The elegant plantings and cultivated grounds of this public garden bloom with vibrancy that's more than a century in the making.
From 1916 to 1978, Long Hill was the summer home of noted author and editor of The Atlantic Monthly, Ellery Sedgwick, and his family. He summered here with his first wife, Mabel Cabot Sedgwick, an accomplished horticulturist, gardener, and author of The Garden Month by Month, and his second wife, Marjorie Russell Sedgwick, a rare plants specialist—both of whom created a delightful, enchanting landscape, surrounded by more than 100 acres of woodland.
Today, visitors delight in the beauty of Long Hill’s structured and naturalistic gardens as well as a network of woodland trails. A diverse collection of trees, shrubs, and distinctive perennial plants provide color during the growing season, peaking in May and June and providing structure and beauty throughout the year. With an ever-growing calendar of public events and festivities, you’ll find ample reason for frequent returns.
During your visit, start by navigating the main 1.2-mile loop trail, taking in the sweet aromas, vivid colors, and botanical diversity during your amble. Around the handsome, Federal-style brick house, five acres of cultivated grounds are laid out in a series of separate garden “rooms,” rendered in a “Garden for Living”-style, accented by ornaments, statuary, and mature plantings that blend seamlessly into the woodlands. Elsewhere, you’ll wander past a two-acre vegetable garden, an apple orchard, children’s gardens, and a variety of grounds and facilities—including the publicly accessible Sedgwick Garden Library of reference materials within the main residence—where budding horticulturists receive on-site education from a staff of experts.
Members and non-members enjoy free admission. This property is open during normal hours, 8am-5pm daily.
The Trustees asks that visitors follow social distancing guidelines for the health and safety of all. Please note: all buildings and inside areas are remain closed on all properties. For more information about our response to COVID-19, please click here.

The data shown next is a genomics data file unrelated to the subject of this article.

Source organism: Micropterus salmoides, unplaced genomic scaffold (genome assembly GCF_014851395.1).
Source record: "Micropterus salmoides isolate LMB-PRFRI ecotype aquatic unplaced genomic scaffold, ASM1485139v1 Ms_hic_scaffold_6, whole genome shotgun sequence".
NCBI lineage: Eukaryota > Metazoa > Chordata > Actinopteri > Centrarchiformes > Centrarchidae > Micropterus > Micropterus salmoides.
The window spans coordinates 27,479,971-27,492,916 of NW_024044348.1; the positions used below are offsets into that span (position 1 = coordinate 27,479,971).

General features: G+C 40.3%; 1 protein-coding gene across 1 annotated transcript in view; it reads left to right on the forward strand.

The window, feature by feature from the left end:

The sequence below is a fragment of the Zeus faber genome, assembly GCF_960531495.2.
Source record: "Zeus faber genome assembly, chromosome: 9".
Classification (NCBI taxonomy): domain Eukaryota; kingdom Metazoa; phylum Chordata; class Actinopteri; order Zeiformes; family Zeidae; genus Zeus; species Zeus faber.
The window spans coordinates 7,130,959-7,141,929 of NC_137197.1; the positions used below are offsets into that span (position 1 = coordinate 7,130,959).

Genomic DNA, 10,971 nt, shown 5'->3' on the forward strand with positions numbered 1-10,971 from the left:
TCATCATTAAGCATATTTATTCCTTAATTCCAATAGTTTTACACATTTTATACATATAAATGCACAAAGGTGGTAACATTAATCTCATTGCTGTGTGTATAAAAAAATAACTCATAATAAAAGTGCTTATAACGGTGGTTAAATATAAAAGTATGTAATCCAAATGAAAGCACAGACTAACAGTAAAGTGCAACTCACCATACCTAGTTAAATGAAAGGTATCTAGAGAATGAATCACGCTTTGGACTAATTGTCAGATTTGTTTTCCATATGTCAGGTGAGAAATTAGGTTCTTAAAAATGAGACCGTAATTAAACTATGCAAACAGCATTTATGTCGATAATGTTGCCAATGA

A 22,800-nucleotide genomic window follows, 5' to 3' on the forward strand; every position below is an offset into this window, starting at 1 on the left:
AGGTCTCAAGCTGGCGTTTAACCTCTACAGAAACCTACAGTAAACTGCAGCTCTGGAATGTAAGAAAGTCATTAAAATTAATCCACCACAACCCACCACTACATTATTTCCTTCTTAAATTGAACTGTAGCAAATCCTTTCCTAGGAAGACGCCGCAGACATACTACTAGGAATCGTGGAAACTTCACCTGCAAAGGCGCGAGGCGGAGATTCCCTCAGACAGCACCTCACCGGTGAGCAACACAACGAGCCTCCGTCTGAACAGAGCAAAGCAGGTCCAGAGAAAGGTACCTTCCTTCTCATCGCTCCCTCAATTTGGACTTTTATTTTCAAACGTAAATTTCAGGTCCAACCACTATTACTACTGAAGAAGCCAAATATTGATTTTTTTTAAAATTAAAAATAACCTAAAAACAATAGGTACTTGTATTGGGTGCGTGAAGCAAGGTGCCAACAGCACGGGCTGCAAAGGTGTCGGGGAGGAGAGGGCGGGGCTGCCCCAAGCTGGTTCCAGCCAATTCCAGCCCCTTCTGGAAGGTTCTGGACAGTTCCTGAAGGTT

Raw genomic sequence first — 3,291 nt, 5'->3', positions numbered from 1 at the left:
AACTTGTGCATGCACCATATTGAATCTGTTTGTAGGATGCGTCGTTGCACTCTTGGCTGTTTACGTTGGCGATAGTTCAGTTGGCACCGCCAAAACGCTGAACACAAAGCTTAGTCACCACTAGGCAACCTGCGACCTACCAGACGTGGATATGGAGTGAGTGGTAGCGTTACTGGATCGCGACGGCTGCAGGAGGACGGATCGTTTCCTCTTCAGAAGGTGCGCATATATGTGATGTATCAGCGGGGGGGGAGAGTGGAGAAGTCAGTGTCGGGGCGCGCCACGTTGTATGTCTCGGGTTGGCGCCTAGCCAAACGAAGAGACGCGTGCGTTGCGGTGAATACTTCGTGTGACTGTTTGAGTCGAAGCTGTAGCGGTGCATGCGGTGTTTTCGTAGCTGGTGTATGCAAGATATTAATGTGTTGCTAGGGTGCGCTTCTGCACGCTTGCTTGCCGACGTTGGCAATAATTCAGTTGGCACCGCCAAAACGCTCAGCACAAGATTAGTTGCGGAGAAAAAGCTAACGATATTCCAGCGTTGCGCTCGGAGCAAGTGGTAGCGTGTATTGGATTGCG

572 Essex Street
Beverly, MA 01915
From Rt. 128 Exit 18, take Rt. 22 North 1 mi. Bear left at split in road and continue for 0.2 mi. on Essex Street to entrance on left (street number 572 is on the brick pillars). Parking area (50 cars) is up the driveway on left.
Enjoy this Decorative Arts Trust article on Long Hill, by Senior Curator Christie Jackson.Read More
Houses and buildings are currently closed.
No restrooms are available.
We recommend that you take a photo of the map on your phone so you can refer to it during your visit, or download a trail map before you head out.
We hope you enjoy your visit. For your safety, and to help protect this unique resource, we ask that you please comply with the following regulations:
The following are prohibited at Long Hill:
Note: Please check locally at property for posted advisories and regulations.
The Trustees reserves the right to photograph or video visitors and program participants for promotional use, and usage of our properties implies consent. Please review our photo and video policy.
The Trustees Hiking Challenge: With over 100 places and hundreds of miles of trails to explore, join our free challenge to get you hiking and exploring M...
Learn more about the initiative to rejuvenate the public gardens at Long Hill and The Stevens-Coolidge Place.
In 1916, this 114-acre hillside property attracted Atlantic Monthly editor and publisher Ellery Sedgwick and his wife for its lovely views of the rural North Shore. But Mabel Cabot Sedgwick, an accomplished gardener, had more ambitious – and aesthetic – ideas.
North Andover | Northeast
Enter a world of a former farm that became an early-20th-century estate, where a ...
Hamilton & Ipswich | Northeast
Wander past crop fields and cow pastures at one of the country’s oldest continu...
Marblehead | Northeast
Navigate your way to this intimate outcropping that's reachable by boat—or, at ...
Why go to a zoo when you can experience wild life up close and personal while exploring our many properties?